FRIDAY, Sept. 14, 2018 (HealthDay News) — Doctors have long known that obesity increases the risk for developing asthma, but new research suggests the opposite also may be true.
Scientists in Spain found that people with asthma are at greater risk for obesity, particularly those who develop the condition as adults and those diagnosed with asthma without allergies.
“We already know that obesity can be a trigger for asthma, perhaps via a physiological, metabolic or inflammatory change. Until now, there has been very little research on whether the reverse is true, whether asthma can lead to obesity,” said Dr. Subhabrata Moitra. He is a European Respiratory Society research fellow at the Barcelona Institute for Global Health.
“In this study, we have enough people and we have followed them for long enough to observe the relationship between these two conditions,” Moitra said in a society news release.
The researchers analyzed data on more than 8,600 people from 12 countries included in the European Community Respiratory Health Survey. None of the participants was obese when the survey began.
Those who ever had an asthma attack, woke up due to shortness of breath or were taking asthma medications were classified as having asthma. The researchers followed up with each participant after 10 years and again at 20 years.
After taking other risk factors into consideration — such as age, gender and level of physical activity — the investigators found that about 10 percent of those who had asthma when the study began were obese 10 years later. The same was true for only about 8 percent of those who didn’t initially have asthma.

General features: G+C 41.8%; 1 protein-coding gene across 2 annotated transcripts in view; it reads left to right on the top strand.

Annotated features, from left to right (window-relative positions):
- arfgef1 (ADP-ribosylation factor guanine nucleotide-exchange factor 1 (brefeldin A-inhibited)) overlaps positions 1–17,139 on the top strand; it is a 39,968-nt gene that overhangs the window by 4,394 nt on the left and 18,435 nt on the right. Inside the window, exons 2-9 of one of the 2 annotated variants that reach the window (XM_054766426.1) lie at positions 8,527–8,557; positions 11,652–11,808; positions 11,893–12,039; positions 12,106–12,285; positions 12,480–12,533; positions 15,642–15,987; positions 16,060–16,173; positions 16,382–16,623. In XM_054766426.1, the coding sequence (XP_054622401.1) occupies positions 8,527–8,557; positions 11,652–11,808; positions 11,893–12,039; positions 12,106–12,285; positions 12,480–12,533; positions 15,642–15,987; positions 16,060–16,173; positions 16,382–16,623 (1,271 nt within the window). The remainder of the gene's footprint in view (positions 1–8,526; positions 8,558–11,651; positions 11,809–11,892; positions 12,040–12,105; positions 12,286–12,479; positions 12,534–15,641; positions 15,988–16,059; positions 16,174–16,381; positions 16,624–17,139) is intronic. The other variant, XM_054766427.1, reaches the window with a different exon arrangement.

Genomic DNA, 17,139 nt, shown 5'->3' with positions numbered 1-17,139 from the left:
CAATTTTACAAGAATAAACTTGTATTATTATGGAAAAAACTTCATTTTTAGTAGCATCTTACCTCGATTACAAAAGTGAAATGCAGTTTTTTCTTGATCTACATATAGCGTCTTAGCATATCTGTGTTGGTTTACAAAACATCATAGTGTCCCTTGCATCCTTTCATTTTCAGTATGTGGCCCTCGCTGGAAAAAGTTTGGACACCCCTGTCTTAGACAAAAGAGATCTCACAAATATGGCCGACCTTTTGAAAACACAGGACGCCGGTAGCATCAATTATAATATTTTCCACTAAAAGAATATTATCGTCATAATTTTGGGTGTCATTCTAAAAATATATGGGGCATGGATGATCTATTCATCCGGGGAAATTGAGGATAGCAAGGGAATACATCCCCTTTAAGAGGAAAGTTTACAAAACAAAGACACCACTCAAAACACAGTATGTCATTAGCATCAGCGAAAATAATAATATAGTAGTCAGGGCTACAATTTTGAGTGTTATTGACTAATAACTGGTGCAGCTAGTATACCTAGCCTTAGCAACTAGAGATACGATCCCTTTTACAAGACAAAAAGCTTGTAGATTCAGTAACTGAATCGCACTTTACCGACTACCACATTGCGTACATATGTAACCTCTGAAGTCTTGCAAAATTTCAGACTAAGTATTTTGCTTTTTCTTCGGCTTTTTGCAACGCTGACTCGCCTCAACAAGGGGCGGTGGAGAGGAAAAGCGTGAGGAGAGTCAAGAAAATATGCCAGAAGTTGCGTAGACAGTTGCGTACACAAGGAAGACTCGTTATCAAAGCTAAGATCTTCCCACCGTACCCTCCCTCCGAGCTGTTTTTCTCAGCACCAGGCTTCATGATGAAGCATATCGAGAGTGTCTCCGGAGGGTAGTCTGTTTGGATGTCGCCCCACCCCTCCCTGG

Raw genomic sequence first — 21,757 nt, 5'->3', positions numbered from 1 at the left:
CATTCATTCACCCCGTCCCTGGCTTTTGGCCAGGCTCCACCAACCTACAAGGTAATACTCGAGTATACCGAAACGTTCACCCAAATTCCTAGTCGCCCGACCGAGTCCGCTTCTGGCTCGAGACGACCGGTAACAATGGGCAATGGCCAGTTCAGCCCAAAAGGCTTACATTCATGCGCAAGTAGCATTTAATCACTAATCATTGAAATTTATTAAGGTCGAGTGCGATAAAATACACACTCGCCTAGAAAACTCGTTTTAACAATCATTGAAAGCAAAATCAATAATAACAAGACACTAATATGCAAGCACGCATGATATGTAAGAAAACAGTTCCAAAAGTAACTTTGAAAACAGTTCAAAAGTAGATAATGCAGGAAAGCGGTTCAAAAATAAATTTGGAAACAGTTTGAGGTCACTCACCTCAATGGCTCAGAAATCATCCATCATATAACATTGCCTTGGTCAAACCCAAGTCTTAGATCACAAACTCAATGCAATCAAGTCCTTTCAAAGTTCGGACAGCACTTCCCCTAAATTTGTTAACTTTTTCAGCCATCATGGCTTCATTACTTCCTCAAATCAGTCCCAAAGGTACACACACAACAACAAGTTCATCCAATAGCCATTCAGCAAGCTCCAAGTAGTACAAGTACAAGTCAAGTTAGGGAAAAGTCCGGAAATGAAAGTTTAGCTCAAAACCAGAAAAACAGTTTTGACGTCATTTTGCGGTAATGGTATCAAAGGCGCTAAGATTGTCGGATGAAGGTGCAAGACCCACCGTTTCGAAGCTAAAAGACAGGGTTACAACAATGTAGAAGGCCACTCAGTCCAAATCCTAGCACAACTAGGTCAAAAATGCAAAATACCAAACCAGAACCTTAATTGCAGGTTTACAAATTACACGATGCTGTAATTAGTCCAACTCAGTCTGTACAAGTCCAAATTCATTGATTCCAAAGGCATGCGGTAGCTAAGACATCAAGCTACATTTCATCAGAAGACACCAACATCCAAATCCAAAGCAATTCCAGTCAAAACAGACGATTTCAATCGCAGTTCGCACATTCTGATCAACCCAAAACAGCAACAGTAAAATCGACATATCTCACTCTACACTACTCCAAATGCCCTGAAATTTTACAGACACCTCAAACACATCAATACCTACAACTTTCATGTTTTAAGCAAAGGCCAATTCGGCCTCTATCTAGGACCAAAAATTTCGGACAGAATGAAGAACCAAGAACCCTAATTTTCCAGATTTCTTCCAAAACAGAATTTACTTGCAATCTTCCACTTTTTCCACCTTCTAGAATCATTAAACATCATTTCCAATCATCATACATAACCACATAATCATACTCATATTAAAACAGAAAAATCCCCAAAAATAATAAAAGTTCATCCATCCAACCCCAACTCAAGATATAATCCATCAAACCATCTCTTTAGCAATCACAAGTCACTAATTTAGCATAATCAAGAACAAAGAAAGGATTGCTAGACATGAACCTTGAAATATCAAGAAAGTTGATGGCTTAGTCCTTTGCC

“Our findings suggest the relationship between the two conditions is more complicated than we previously realized,” Moitra said. “It’s important that we do more work to pick this apart. For example, we do not know why having asthma increases the risk of developing obesity or whether different asthma treatments have any effect on this risk.”
According to Guy Brusselle, chair of the European Respiratory Society Science Council, “This research is an important step in helping us untangle the relationship between obesity and asthma, but it also raises new questions about why the two are linked and what can be done to help patients.”
The findings are scheduled for presentation Sunday at the European Respiratory Society International Congress, in Paris. Research presented at such meetings should be considered preliminary until published in a peer-reviewed journal.
The U.S. Centers for Disease Control and Prevention has more about asthma and obesity.